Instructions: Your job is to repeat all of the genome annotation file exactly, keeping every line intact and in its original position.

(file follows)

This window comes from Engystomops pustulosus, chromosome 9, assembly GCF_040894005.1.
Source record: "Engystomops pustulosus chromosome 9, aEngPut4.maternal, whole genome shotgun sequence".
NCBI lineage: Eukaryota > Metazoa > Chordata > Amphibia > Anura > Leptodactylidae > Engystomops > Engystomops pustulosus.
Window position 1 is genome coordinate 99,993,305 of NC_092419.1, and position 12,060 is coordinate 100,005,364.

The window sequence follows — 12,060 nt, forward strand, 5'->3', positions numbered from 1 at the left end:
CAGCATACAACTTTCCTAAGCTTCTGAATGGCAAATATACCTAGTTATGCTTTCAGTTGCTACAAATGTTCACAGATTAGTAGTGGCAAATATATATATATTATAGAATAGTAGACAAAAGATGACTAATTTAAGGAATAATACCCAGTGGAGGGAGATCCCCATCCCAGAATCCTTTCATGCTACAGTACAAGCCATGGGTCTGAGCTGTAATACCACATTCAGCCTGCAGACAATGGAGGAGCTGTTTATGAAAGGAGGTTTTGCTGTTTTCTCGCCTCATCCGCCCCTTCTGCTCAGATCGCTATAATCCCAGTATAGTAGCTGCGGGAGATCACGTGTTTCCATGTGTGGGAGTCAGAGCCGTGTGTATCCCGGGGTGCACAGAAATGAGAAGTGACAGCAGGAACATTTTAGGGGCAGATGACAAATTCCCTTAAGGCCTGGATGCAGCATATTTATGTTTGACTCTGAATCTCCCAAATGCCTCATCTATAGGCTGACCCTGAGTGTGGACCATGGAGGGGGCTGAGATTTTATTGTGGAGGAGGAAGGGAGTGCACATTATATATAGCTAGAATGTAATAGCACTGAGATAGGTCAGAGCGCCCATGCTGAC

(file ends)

This window comes from Engystomops pustulosus, chromosome 9, assembly GCF_040894005.1.
Source record: "Engystomops pustulosus chromosome 9, aEngPut4.maternal, whole genome shotgun sequence".
NCBI lineage: Eukaryota > Metazoa > Chordata > Amphibia > Anura > Leptodactylidae > Engystomops > Engystomops pustulosus.
Window position 1 is genome coordinate 99,993,305 of NC_092419.1, and position 12,060 is coordinate 100,005,364.

The window sequence follows — 12,060 nt, forward strand, 5'->3', positions numbered from 1 at the left end:
CAGCATACAACTTTCCTAAGCTTCTGAATGGCAAATATACCTAGTTATGCTTTCAGTTGCTACAAATGTTCACAGATTAGTAGTGGCAAATATATATATATTATAGAATAGTAGACAAAAGATGACTAATTTAAGGAATAATACCCAGTGGAGGGAGATCCCCATCCCAGAATCCTTTCATGCTACAGTACAAGCCATGGGTCTGAGCTGTAATACCACATTCAGCCTGCAGACAATGGAGGAGCTGTTTATGAAAGGAGGTTTTGCTGTTTTCTCGCCTCATCCGCCCCTTCTGCTCAGATCGCTATAATCCCAGTATAGTAGCTGCGGGAGATCACGTGTTTCCATGTGTGGGAGTCAGAGCCGTGTGTATCCCGGGGTGCACAGAAATGAGAAGTGACAGCAGGAACATTTTAGGGGCAGATGACAAATTCCCTTAAGGCCTGGATGCAGCATATTTATGTTTGACTCTGAATCTCCCAAATGCCTCATCTATAGGCTGACCCTGAGTGTGGACCATGGAGGGGGCTGAGATTTTATTGTGGAGGAGGAAGGGAGTGCACATTATATATAGCTAGAATGTAATAGCACTGAGATAGGTCAGAGCGCCCATGCTGAC